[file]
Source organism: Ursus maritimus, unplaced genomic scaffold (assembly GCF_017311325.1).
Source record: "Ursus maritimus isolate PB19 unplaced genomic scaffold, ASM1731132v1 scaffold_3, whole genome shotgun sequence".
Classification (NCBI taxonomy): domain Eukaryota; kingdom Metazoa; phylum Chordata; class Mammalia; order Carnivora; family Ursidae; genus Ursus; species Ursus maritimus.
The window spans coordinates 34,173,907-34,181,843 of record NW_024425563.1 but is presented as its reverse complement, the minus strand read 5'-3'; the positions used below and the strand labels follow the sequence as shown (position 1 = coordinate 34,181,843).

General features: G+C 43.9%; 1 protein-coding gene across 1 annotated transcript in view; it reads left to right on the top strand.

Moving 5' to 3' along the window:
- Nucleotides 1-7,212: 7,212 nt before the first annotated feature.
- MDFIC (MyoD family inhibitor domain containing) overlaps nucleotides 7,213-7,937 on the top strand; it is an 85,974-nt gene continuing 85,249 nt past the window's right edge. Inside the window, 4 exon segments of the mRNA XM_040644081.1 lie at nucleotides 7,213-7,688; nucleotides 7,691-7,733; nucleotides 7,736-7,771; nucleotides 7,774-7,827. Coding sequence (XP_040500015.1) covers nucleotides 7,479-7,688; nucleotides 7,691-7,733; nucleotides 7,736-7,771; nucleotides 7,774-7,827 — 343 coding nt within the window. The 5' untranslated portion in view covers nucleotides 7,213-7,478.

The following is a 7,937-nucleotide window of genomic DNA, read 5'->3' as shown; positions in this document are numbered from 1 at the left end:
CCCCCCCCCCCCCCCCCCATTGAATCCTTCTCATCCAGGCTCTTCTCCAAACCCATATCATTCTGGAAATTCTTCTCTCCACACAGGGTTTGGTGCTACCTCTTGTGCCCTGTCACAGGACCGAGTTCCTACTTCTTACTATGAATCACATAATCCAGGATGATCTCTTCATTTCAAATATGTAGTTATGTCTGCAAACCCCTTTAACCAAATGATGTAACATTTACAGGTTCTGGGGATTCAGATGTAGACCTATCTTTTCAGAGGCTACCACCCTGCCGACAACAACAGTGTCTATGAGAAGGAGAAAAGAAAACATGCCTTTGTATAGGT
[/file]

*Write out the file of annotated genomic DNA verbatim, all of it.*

Source organism: Ursus maritimus, unplaced genomic scaffold (assembly GCF_017311325.1).
Source record: "Ursus maritimus isolate PB19 unplaced genomic scaffold, ASM1731132v1 scaffold_3, whole genome shotgun sequence".
Classification (NCBI taxonomy): domain Eukaryota; kingdom Metazoa; phylum Chordata; class Mammalia; order Carnivora; family Ursidae; genus Ursus; species Ursus maritimus.
The window spans coordinates 34,173,907-34,181,843 of record NW_024425563.1 but is presented as its reverse complement, the minus strand read 5'-3'; the positions used below and the strand labels follow the sequence as shown (position 1 = coordinate 34,181,843).

General features: G+C 43.9%; 1 protein-coding gene across 1 annotated transcript in view; it reads left to right on the top strand.

Moving 5' to 3' along the window:
- Nucleotides 1-7,212: 7,212 nt before the first annotated feature.
- MDFIC (MyoD family inhibitor domain containing) overlaps nucleotides 7,213-7,937 on the top strand; it is an 85,974-nt gene continuing 85,249 nt past the window's right edge. Inside the window, 4 exon segments of the mRNA XM_040644081.1 lie at nucleotides 7,213-7,688; nucleotides 7,691-7,733; nucleotides 7,736-7,771; nucleotides 7,774-7,827. Coding sequence (XP_040500015.1) covers nucleotides 7,479-7,688; nucleotides 7,691-7,733; nucleotides 7,736-7,771; nucleotides 7,774-7,827 — 343 coding nt within the window. The 5' untranslated portion in view covers nucleotides 7,213-7,478.

The following is a 7,937-nucleotide window of genomic DNA, read 5'->3' as shown; positions in this document are numbered from 1 at the left end:
CCCCCCCCCCCCCCCCCCATTGAATCCTTCTCATCCAGGCTCTTCTCCAAACCCATATCATTCTGGAAATTCTTCTCTCCACACAGGGTTTGGTGCTACCTCTTGTGCCCTGTCACAGGACCGAGTTCCTACTTCTTACTATGAATCACATAATCCAGGATGATCTCTTCATTTCAAATATGTAGTTATGTCTGCAAACCCCTTTAACCAAATGATGTAACATTTACAGGTTCTGGGGATTCAGATGTAGACCTATCTTTTCAGAGGCTACCACCCTGCCGACAACAACAGTGTCTATGAGAAGGAGAAAAGAAAACATGCCTTTGTATAGGT